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Docent Training: Do We Practice What We Preach?

Most staff members think of docents as teachers because they educate the visiting public about our collections and exhibitions. The very word “docent” is derived from a Greek word meaning “to teach.” But those of us privileged to provide docent training must also consider their needs as learners.

Museum education has been quick to assimilate and adapt research in education, psychology, philosophy, and other disciplines to teaching museum visitors. Howard Gardner’s theory of multiple intelligences, Mihaly Csikszentimihalyi’s “flow” experiences, and the Myers-Briggs Type Indicator (as it pertains to learning styles) are but a few of the studies having had widespread influence in the museum education field.

In contrast, relatively little has been written about how museum educators should teach docents, who. like all learners, are complex individuals with widely diverse backgrounds, experiences, aptitudes, and learning styles. Fortunately for those of us challenged with designing relevant and engaging docent training programs, the wealth of findings about teaching visitors applies equally well — and for all the same reasons — to teaching docents.

Current thinking advocates abandoning the lecture-style format, or “show and tell” touring, in favor of more engaging methods of teaching, particularly inquiry-based discussion and guided discovery. In a previous issue of The Docent Educator, Alan Gartenhaus summarized the reasons for teaching by the inductive method. “Inquiry teaching (1) reinforces learning behaviors consistent with perceptual and intellectual self-sufficiency; (2) accommodates visitors’ diversity; (3) helps visitors develop and practice learning skills relevant in other contexts; and (4) allows visitors to make connections between their

How much improved our docent education programs would be if staff taught docents as they would have docents teach visitors. We would not only bolster the credibility of the methodology we advocate, we’d also model the technique.

A simple, effective approach is to plan docent training sessions as though they were tours. Well-planned tours should be enjoyable educational experiences, with a definite beginning, middle, and end. They should have clear goals and objectives, which may be met within a prescribed amount of time by a group of diverse learners.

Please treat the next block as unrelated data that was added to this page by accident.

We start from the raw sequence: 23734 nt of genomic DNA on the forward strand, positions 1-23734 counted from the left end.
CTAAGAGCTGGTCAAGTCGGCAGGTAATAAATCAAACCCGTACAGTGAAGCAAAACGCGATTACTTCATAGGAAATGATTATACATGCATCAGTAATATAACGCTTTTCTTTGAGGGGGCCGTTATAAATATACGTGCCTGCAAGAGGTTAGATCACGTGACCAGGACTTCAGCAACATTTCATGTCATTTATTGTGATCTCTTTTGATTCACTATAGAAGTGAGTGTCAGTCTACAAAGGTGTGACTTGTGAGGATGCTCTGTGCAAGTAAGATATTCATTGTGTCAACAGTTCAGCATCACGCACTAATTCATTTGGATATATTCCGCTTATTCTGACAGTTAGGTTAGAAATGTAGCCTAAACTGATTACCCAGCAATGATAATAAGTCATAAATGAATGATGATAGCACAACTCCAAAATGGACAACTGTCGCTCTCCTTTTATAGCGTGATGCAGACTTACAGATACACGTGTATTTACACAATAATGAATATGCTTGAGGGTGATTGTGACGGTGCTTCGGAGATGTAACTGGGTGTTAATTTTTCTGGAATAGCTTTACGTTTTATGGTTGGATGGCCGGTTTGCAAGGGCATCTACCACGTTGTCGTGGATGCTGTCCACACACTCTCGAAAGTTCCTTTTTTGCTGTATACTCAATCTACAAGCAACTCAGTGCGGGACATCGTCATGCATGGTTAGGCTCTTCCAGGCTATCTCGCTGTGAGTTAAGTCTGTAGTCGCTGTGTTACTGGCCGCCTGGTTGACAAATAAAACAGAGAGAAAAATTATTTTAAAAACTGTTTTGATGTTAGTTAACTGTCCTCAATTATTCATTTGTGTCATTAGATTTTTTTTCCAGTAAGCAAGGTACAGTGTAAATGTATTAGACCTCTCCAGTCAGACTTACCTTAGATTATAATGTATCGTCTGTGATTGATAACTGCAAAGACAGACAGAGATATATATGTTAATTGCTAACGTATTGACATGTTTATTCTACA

The tour planning guide in Grinder and McCoy’s The Good Guide offers an excellent framework: establish two or three related learning goals (i.e. what should be learned); devise appropriate and manageable learning objectives related to each goal (i.e. how the goals will be achieved); outline and sequence key questions; identify objects to use as examples; and determine or design aids and supporting activities.

As with tours, docent training sessions are most beneficial if learners participate, and if experiences are allowed to vary. Therefore, individuals should have opportunities to engage in activities; look; think; reflect; conclude; discuss; write; present; touch; sit; stand; and construct meaning.

Lectures certainly have a place in docent training, particularly when there are large numbers of learners present. Lectures allow a presenter to cover a vast amount of material in a relatively short period of time. Yet, we must be careful not to confuse “covering material” with “teaching,” nor to lull participants into passive receptivity. Teaching requires learners to actively engage with the material covered and to acquire skills.

While it is crucial that docents have a solid, accurate, factual foundation in the subjects they teach, it is fallacious to believe that the best way to teach facts is to state them. Most people learn and retain little by listening to a lecture. That is why people take notes — to have data to refer to later. Notetaking also serves as a mode of engagement, a way to remain attentive and involved while listening. Passive learning in schools is nearly always followed up with engagement through such activities as; essays, research papers, presentations, discussions, homework, or exams.

Just a moderate amount of effort and creativity can transform a standard lecture into a meaningful learning activity for docents. For instance, docents might be divided into groups and given a set of postcards with reproductions of works of art. Their task might be to arrange the cards chronologically without looking at dates, or to divide the cards into various kinds of categories, such as art movements or schools.

Essentially, any gallery activity or game designed to teach exhibition content on tours can be used to teach content in docent training. At our art center we have several games for kindergartners that involve matching lines, colors, and shapes drawn on cards with lines, colors, and shapes in works of art. Rather than tell the docents how the game works, we played the game with them. In addition to being fun, it served as a good review of the design elements.

Instructing others to “do as I say, not as I do,” is ineffective and hypocritical. If staff educators earnestly believe that the best learning experiences are those requiring participation, then docent training should reflect that philosophy. Then, we will be educating docents about methods of teaching as well as content. In short, we will be practicing what we preach.

Betsy Gough-DiJulio is Director of Education at the Virginia Beach Center for the Arts in Virginia Beach, VA. She received her M.A. in art history from Vanderbilt University. Ms. Gough-DiJulio has written several other articles appearing in The Docent Educator, including “Touring Nursing Home Residents, ” which appeared in the Summer 1993 issue.

Gough, DiJulio, Betsy. “Docent Training: Do We Practice What We Preach?,” The Docent Educator 3.3 (Spring 1994): 14-15.

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